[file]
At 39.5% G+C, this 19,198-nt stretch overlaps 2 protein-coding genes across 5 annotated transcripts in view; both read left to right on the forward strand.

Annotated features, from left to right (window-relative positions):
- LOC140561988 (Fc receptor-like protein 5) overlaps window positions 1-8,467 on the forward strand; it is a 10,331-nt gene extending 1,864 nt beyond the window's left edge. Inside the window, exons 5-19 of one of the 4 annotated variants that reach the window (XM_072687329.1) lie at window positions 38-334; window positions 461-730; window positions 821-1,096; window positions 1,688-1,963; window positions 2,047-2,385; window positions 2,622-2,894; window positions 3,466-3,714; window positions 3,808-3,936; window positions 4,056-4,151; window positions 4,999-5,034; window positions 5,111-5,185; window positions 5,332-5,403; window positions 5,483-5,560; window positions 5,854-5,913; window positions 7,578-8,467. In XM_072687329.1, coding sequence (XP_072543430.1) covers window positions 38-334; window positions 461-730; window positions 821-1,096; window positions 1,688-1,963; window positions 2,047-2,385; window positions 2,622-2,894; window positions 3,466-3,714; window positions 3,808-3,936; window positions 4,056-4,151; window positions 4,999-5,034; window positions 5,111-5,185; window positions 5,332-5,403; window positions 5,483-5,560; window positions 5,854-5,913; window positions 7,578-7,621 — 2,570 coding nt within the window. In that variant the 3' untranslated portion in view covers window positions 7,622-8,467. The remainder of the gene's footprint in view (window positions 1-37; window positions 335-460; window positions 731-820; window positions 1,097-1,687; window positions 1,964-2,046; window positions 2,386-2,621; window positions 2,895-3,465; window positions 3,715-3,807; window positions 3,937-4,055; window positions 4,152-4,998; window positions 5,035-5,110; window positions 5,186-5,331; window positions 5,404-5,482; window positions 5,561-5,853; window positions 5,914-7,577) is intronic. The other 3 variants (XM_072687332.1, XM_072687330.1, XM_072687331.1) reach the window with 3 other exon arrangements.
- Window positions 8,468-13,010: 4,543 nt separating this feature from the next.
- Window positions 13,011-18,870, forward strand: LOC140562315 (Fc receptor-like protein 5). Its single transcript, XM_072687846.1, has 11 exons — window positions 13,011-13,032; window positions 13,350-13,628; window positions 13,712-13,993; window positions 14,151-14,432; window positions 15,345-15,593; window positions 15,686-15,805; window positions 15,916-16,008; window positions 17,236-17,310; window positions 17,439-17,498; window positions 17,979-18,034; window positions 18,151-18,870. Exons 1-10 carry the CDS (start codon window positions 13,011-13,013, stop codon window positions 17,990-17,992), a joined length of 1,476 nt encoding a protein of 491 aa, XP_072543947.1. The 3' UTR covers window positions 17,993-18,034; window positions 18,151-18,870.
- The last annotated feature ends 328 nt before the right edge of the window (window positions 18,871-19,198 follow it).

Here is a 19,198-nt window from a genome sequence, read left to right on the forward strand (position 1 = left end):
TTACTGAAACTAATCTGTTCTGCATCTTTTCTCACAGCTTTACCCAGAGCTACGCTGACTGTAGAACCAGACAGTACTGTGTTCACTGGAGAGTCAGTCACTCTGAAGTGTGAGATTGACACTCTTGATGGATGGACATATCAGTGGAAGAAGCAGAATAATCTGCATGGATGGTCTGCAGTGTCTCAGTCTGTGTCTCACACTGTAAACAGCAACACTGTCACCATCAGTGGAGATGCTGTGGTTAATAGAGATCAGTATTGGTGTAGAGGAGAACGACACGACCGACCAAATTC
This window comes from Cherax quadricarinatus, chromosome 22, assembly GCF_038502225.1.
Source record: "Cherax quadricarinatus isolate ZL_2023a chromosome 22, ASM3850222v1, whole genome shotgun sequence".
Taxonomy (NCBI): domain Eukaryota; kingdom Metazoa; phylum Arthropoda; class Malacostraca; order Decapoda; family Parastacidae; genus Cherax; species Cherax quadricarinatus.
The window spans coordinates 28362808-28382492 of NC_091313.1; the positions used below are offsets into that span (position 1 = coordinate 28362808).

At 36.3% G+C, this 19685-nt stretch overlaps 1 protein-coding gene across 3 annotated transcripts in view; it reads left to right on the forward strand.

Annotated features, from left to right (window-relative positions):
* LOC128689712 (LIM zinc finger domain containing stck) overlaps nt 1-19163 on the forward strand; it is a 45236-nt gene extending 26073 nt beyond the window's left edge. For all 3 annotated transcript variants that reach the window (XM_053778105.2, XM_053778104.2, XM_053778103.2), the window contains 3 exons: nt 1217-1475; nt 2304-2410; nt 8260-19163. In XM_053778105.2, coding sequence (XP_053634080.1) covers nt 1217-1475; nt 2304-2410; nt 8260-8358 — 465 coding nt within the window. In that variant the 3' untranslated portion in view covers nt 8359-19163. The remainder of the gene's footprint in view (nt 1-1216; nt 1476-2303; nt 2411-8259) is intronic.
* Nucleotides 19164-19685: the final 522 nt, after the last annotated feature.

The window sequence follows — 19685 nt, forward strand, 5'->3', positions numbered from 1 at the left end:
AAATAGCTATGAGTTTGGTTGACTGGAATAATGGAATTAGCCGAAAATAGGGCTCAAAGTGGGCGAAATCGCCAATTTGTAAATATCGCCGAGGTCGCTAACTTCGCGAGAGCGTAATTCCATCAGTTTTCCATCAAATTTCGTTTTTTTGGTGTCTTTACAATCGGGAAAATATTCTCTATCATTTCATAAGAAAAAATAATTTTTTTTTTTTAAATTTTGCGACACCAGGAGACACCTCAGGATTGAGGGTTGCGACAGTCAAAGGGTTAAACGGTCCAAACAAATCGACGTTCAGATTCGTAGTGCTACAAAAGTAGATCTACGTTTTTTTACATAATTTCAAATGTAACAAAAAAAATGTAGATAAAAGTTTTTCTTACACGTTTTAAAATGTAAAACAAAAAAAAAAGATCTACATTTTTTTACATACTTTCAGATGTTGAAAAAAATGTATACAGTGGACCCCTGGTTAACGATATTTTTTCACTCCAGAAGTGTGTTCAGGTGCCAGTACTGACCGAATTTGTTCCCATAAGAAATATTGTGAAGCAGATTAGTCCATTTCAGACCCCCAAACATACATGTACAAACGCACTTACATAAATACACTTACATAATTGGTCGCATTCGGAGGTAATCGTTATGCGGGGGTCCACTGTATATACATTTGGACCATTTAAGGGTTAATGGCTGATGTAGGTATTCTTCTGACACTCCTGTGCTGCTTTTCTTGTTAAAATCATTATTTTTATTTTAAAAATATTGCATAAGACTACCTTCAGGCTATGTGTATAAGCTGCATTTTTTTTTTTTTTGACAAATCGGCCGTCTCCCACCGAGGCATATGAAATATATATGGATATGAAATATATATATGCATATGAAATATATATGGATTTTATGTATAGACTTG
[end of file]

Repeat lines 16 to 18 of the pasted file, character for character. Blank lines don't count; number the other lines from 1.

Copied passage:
* Nucleotides 19164-19685: the final 522 nt, after the last annotated feature.

The window sequence follows — 19685 nt, forward strand, 5'->3', positions numbered from 1 at the left end:
AAATAGCTATGAGTTTGGTTGACTGGAATAATGGAATTAGCCGAAAATAGGGCTCAAAGTGGGCGAAATCGCCAATTTGTAAATATCGCCGAGGTCGCTAACTTCGCGAGAGCGTAATTCCATCAGTTTTCCATCAAATTTCGTTTTTTTGGTGTCTTTACAATCGGGAAAATATTCTCTATCATTTCATAAGAAAAAATAATTTTTTTTTTTTAAATTTTGCGACACCAGGAGACACCTCAGGATTGAGGGTTGCGACAGTCAAAGGGTTAAACGGTCCAAACAAATCGACGTTCAGATTCGTAGTGCTACAAAAGTAGATCTACGTTTTTTTACATAATTTCAAATGTAACAAAAAAAATGTAGATAAAAGTTTTTCTTACACGTTTTAAAATGTAAAACAAAAAAAAAAGATCTACATTTTTTTACATACTTTCAGATGTTGAAAAAAATGTATACAGTGGACCCCTGGTTAACGATATTTTTTCACTCCAGAAGTGTGTTCAGGTGCCAGTACTGACCGAATTTGTTCCCATAAGAAATATTGTGAAGCAGATTAGTCCATTTCAGACCCCCAAACATACATGTACAAACGCACTTACATAAATACACTTACATAATTGGTCGCATTCGGAGGTAATCGTTATGCGGGGGTCCACTGTATATACATTTGGACCATTTAAGGGTTAATGGCTGATGTAGGTATTCTTCTGACACTCCTGTGCTGCTTTTCTTGTTAAAATCATTATTTTTATTTTAAAAATATTGCATAAGACTACCTTCAGGCTATGTGTATAAGCTGCATTTTTTTTTTTTTTGACAAATCGGCCGTCTCCCACCGAGGCATATGAAATATATATGGATATGAAATATATATATGCATATGAAATATATATGGATTTTATGTATAGACTTG